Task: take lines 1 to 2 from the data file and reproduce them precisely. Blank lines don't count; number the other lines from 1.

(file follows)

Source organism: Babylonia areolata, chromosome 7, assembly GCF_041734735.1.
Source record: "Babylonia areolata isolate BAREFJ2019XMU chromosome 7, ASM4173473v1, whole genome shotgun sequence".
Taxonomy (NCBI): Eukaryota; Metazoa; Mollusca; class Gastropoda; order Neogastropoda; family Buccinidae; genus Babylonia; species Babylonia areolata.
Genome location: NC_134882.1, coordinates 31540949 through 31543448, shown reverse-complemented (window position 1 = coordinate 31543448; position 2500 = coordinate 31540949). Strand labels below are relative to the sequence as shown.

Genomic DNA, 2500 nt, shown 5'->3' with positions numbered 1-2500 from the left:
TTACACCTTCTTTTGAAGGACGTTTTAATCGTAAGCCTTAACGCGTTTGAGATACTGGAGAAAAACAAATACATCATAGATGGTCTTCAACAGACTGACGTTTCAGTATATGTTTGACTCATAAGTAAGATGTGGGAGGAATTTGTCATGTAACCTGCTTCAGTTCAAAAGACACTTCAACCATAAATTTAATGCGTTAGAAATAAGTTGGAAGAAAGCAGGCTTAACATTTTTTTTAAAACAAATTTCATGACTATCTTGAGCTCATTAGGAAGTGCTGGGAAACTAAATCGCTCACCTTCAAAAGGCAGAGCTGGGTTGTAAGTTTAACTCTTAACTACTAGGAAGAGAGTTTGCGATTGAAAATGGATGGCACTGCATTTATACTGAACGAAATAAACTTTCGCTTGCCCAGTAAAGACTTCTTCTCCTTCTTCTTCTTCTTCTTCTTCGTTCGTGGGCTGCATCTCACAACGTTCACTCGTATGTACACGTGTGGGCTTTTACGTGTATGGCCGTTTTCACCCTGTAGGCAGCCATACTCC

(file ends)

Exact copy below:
Source organism: Babylonia areolata, chromosome 7, assembly GCF_041734735.1.
Source record: "Babylonia areolata isolate BAREFJ2019XMU chromosome 7, ASM4173473v1, whole genome shotgun sequence".